Wine Ingredients and Additives 101! Winemaker Jillian Johnson DeLeon of Onesta Wines gives us the scoop on what's in your wine.
What's in wine? Wine Ingredients and Additives
Have you ever noticed that wine bottles have no ingredient statement on the back label? It is truly amazing that the wine industry is not held to the same labeling standards as other food and beverage industries. Wineries talk a lot about the soil profile of the vineyard, the clone of the grape, the weather during the growing season, how the grapes are handled at the winery, and the expensive oak barrels that the wine is aged in. But no one talks about the ingredients other than grapes and yeast. So what ingredients are involved in making wine from grapes?
Many of the ingredients that can be used in winemaking are products extracted and purified from grapes, yeast, and oak. There are a handful of winemaking product companies in the world that produce high quality ingredients for improving the winemaking process. You can check out the fascinating website of Laffort for a deep dive into all the different ingredients available. Another resource is the US government’s (TTB – Alcohol & Tobacco Tax and Trade Bureau) list of approved ingredients – TTB 24.246.
Because the ingredient list is long, I will do my best to summarize the top tools that are available for the wine industry today. Please keep in mind that wine is a commercial beverage and these products are used to produce delicious, stable wines.
Yeast & Yeast Nutrients
There are hundreds of different yeast strains available specifically for fermenting wine. Yeast can impart aroma and flavor, as well as increase mouthfeel. Most yeast strains are non-GMO. Yeast metabolize the sugar into alcohol, but they need other nutrients to keep the fermentation healthy. There are two main choices for yeast nutrition, Diammonium Phosphate (DAP) and autolyzed yeast (amino acids). Yes, the organic answer for yeast nutrition is feeding yeast with pulverized yeast parts. DAP is the manmade option that the yeast gobble up and kick into high gear fast fermentation.
Enzymes are used in many food industries as process aids. In white wine, enzymes are used to help extract more juice from the grape berry and help clarify the juice. In red wine, enzymes are used to extract more color and tannin from grape skins. Pectinases make up the majority of the enzymes used in grape processing.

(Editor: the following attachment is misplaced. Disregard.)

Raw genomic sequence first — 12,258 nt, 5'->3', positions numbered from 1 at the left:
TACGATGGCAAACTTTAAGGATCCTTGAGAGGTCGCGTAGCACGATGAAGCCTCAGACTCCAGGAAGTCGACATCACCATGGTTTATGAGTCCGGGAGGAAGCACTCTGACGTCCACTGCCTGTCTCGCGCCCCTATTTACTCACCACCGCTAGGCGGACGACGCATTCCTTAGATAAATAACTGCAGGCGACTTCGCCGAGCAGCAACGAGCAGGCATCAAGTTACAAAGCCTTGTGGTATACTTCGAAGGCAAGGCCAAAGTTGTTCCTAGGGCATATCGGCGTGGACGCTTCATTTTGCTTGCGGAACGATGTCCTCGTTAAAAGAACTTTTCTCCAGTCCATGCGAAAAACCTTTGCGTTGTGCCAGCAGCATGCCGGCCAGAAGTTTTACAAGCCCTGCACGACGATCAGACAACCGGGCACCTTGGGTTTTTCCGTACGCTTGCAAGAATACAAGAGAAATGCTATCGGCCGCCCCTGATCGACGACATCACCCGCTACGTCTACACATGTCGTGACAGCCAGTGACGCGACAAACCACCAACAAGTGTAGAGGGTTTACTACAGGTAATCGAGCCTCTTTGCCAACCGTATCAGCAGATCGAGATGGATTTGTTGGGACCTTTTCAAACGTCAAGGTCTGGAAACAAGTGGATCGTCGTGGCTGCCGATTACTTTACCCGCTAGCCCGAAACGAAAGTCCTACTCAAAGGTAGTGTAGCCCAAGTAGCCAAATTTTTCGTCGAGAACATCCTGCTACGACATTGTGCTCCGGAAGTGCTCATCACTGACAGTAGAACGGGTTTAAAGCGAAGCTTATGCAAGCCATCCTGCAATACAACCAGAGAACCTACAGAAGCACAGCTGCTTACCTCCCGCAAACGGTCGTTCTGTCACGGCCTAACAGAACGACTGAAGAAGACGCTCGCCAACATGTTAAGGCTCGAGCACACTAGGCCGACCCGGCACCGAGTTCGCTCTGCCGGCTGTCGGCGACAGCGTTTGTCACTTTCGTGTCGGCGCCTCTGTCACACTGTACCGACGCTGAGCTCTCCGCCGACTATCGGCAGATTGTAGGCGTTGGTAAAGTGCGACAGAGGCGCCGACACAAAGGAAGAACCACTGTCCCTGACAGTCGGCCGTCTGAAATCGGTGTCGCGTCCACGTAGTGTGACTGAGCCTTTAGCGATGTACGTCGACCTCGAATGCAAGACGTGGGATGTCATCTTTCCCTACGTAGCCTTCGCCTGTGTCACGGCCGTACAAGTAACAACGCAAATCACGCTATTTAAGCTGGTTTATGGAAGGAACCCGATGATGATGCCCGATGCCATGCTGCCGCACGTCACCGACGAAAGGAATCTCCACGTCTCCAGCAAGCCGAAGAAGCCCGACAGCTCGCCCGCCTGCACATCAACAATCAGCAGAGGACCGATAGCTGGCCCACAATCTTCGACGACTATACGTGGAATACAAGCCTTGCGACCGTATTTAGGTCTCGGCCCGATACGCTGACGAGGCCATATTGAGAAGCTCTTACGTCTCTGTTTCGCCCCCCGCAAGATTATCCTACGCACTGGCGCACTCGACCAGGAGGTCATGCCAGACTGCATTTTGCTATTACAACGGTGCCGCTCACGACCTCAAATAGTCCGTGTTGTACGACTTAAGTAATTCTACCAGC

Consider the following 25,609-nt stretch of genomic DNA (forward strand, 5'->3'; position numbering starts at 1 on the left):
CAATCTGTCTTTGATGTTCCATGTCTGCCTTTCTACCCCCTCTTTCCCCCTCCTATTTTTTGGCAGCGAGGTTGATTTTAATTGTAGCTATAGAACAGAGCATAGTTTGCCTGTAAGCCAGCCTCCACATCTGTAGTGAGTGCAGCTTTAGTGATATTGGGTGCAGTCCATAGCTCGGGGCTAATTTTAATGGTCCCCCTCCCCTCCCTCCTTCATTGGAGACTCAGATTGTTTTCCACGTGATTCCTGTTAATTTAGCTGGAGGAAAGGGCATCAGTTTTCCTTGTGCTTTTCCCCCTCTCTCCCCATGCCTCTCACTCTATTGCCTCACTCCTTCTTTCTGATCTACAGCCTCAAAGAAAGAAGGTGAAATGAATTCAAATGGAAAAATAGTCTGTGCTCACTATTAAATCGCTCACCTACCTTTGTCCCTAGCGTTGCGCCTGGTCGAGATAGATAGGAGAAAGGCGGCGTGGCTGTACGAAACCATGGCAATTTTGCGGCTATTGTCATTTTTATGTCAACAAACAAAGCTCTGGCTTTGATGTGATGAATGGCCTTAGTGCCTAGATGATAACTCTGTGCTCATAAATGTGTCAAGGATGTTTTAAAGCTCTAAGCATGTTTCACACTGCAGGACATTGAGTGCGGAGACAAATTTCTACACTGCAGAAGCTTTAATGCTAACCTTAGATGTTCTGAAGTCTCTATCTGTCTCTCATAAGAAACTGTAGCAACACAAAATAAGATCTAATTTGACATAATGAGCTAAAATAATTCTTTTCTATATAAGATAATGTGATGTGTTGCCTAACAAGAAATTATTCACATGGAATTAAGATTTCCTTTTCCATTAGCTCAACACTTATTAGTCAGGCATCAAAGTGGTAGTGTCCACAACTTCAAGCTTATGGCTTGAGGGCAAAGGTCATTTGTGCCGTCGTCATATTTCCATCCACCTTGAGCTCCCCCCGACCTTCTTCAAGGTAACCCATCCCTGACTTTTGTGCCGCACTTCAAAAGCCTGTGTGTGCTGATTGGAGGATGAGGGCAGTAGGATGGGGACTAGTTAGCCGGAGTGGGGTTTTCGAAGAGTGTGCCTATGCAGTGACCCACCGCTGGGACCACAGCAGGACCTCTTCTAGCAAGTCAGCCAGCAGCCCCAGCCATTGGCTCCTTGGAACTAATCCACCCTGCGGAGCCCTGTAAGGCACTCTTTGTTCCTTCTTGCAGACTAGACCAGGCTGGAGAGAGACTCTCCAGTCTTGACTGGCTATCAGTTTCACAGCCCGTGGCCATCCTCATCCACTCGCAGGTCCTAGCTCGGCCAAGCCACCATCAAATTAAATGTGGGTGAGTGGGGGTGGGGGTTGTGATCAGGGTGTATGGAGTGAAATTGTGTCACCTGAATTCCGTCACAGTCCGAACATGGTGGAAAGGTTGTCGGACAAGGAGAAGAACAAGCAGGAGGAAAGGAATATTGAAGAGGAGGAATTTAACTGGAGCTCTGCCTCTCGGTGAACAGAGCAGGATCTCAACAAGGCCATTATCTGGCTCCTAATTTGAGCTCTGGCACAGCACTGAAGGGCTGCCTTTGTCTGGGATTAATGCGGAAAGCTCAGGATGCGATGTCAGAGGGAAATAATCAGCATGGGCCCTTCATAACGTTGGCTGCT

Tannins naturally occur in wine, coming mostly from the grape berry and oak aging. Through extensive research and development, many different tannin products are available for all winemaking stages. Tannins are purified from the grape skin and seed, oak staves, and other exotic woods (Quebracho, chestnut, cherry, citrus, etc.). Tannins add more structure, help to stabilize color, protect the wine from oxidation and add flavor complexity.
When a wine has an off flavor, too much tannin, bitterness, or oxidized color, a fining agent can be used to correct the issue. Fining agents come is all shapes and sizes, but function by binding with the compounds that are causing the issue and settling out of the wine. There are many choices for protein based fining agents; albumin (egg white), casein (milk), isinglass (fish), patatin (potato), gelatin (porcine), and pea protein. Other fining agents are bentonite (sodium/calcium clay), and Polyvinylpolypyrrolidone (PVPP). Depending on the wine and the issue, a combination of these can be used to fix the problem. Fining agents do not remain in the wine, they are considered a processing aid.
As wines age in the cellar, the wine comes into balance and the texture or mid palate richness develops. Often a wine might be lacking mouthfeel and need help achieving this balance. The tools available are products extracted from yeast cell walls, such as mannoproteins and polysaccharides. Gum Arabic, a product that is commonly found in ice creams, can also be used to soften a wine and bring more mouthfeel.
The above mentioned ingredients are used in very small amounts, typically measured in “parts per million”. Other ingredients not mentioned above are sulfur dioxide, tartaric acid (naturally found in grapes), malolactic bacteria, and other stabilizing agents. Wine is a commercial product and winemakers use these ingredients to make the best wine and a stable product to sell to the customer. If (or when) the TTB requires ingredient labeling for wines, the ingredient list will be a short one compared to many commercial beverages sold today.
Thanks again to Winemaker Jillian Johnson DeLeon of Onesta Wines for her answer to the question: What's In Wine?
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